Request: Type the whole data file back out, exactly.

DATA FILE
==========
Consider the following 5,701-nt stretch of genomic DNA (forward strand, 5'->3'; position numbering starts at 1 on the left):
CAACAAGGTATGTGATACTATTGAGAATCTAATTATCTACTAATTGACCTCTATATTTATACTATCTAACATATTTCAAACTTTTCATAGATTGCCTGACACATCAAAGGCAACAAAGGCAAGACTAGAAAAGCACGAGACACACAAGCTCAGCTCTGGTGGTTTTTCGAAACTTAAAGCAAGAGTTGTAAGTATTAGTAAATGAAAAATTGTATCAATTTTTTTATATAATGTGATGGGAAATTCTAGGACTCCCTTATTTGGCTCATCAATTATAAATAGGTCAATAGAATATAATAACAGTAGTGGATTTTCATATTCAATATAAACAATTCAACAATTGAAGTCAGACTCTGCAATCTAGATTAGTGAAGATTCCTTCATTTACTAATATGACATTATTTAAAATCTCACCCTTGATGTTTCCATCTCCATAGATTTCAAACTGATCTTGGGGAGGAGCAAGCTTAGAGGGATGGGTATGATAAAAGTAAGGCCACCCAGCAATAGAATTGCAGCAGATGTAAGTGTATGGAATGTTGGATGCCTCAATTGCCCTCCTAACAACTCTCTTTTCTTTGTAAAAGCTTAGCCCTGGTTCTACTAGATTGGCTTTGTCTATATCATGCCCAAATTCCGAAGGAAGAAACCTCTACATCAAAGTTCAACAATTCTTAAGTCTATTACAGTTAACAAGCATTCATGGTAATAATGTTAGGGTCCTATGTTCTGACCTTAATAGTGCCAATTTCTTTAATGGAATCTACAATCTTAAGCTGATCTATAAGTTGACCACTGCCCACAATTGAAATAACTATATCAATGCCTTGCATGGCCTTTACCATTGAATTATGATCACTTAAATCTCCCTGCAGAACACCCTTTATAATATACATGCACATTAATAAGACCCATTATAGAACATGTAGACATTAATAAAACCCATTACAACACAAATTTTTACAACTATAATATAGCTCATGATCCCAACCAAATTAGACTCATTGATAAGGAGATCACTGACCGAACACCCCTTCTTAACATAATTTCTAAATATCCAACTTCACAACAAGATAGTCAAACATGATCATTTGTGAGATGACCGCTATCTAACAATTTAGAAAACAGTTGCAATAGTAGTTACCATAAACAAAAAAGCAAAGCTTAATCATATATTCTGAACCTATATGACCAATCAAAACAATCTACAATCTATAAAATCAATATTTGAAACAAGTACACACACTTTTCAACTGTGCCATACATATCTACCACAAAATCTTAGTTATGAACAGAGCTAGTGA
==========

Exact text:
Consider the following 5,701-nt stretch of genomic DNA (forward strand, 5'->3'; position numbering starts at 1 on the left):
CAACAAGGTATGTGATACTATTGAGAATCTAATTATCTACTAATTGACCTCTATATTTATACTATCTAACATATTTCAAACTTTTCATAGATTGCCTGACACATCAAAGGCAACAAAGGCAAGACTAGAAAAGCACGAGACACACAAGCTCAGCTCTGGTGGTTTTTCGAAACTTAAAGCAAGAGTTGTAAGTATTAGTAAATGAAAAATTGTATCAATTTTTTTATATAATGTGATGGGAAATTCTAGGACTCCCTTATTTGGCTCATCAATTATAAATAGGTCAATAGAATATAATAACAGTAGTGGATTTTCATATTCAATATAAACAATTCAACAATTGAAGTCAGACTCTGCAATCTAGATTAGTGAAGATTCCTTCATTTACTAATATGACATTATTTAAAATCTCACCCTTGATGTTTCCATCTCCATAGATTTCAAACTGATCTTGGGGAGGAGCAAGCTTAGAGGGATGGGTATGATAAAAGTAAGGCCACCCAGCAATAGAATTGCAGCAGATGTAAGTGTATGGAATGTTGGATGCCTCAATTGCCCTCCTAACAACTCTCTTTTCTTTGTAAAAGCTTAGCCCTGGTTCTACTAGATTGGCTTTGTCTATATCATGCCCAAATTCCGAAGGAAGAAACCTCTACATCAAAGTTCAACAATTCTTAAGTCTATTACAGTTAACAAGCATTCATGGTAATAATGTTAGGGTCCTATGTTCTGACCTTAATAGTGCCAATTTCTTTAATGGAATCTACAATCTTAAGCTGATCTATAAGTTGACCACTGCCCACAATTGAAATAACTATATCAATGCCTTGCATGGCCTTTACCATTGAATTATGATCACTTAAATCTCCCTGCAGAACACCCTTTATAATATACATGCACATTAATAAGACCCATTATAGAACATGTAGACATTAATAAAACCCATTACAACACAAATTTTTACAACTATAATATAGCTCATGATCCCAACCAAATTAGACTCATTGATAAGGAGATCACTGACCGAACACCCCTTCTTAACATAATTTCTAAATATCCAACTTCACAACAAGATAGTCAAACATGATCATTTGTGAGATGACCGCTATCTAACAATTTAGAAAACAGTTGCAATAGTAGTTACCATAAACAAAAAAGCAAAGCTTAATCATATATTCTGAACCTATATGACCAATCAAAACAATCTACAATCTATAAAATCAATATTTGAAACAAGTACACACACTTTTCAACTGTGCCATACATATCTACCACAAAATCTTAGTTATGAACAGAGCTAGTGA